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    (Original post by Pro Crastination)
    I don't see how pointing out that imprisonment of dangerous members of society tends to increase overall happiness is being particularly selective. Murderers and kidnappers are free to think whatever they want about their acts but I can only think that somebody who, for instance, values their freedom to take life from another sentient being against their will as providing more net happiness than the healthy continued existence of that individual is not thinking rationally.
    Godwin's Law states I should now say murdering Hitler would provide 'net happiness'.

    As you can see, if you delve deeper you can start explaining things to favour your view, it's not as simple as 'murdering a murderer makes us as bad as them' and 'imprisoning a kidnapper is ok' after all.
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    (Original post by ozzyoscy)
    Godwin's Law states I should now say murdering Hitler would provide 'net happiness'.

    As you can see, if you delve deeper you can start explaining things to favour your view, it's not as simple as 'murdering a murderer makes us as bad as them' and 'imprisoning a kidnapper is ok' after all.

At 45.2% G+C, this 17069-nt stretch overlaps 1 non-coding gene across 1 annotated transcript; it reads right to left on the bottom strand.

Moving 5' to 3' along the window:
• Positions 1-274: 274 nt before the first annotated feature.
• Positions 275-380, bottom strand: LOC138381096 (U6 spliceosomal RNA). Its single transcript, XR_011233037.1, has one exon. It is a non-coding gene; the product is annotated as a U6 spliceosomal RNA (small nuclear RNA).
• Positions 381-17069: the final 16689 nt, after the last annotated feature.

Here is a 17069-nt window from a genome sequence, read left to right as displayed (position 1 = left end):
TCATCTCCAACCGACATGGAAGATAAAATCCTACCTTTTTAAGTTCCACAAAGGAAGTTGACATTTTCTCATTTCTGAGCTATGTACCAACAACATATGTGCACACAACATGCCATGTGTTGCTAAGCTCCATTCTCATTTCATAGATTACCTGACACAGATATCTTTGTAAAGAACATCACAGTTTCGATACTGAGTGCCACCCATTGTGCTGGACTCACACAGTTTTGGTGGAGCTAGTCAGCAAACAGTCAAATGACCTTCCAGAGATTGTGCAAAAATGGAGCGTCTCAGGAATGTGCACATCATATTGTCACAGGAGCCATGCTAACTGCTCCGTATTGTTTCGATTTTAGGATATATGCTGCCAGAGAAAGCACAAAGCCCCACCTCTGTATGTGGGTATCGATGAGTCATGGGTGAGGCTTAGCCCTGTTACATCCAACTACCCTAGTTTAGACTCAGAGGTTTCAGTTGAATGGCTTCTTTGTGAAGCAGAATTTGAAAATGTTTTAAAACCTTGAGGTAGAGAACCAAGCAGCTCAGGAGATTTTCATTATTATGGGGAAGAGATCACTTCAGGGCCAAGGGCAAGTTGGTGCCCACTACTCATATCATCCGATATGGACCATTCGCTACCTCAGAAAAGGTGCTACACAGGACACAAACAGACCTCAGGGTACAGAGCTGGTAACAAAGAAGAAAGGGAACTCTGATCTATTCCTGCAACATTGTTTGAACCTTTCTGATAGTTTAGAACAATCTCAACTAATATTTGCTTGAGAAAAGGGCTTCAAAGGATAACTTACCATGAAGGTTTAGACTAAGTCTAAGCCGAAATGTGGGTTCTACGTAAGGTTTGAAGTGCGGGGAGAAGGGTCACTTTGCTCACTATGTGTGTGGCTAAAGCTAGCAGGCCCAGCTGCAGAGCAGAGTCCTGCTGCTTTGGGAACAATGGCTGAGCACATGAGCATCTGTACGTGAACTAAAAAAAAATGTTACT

Why would killing Hitler if you already have him captured and imprisoned increase overall happiness?
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    (Original post by similarBlank)
    In my opinion, yes it should be used for more than murder.

    Just one reason:

    In Britain,

    Human kills several humans. Human is sent to prison.



    Dog bites one human one time. Dog gets executed.


    Human arrogance right there.
    The difference is that human suffering matters, animal suffering doesn't.
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    I'm against it tbh- It's just an easy way out!
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    (Original post by ozzyoscy)
    Their possessions are taken from them in the process of imprisoning them.
    But they aren't permanently deprived of those possessions, if they're a thief it's likely they don't actually own some of those 'possessions', there is no dishonesty involved, nor is there any appropriation. Don't argue laws you don't understand.


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    (Original post by TheDefiniteArticle)
    The difference is that human suffering matters, animal suffering doesn't.
    To some people yes, to other people animals are considered of greater importance than most humans.

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    If the crime was that serious, I'd rather they were jailed for the rest of their lives than kill them.
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    (Original post by loveleest)
    I'm against it tbh- It's just an easy way out!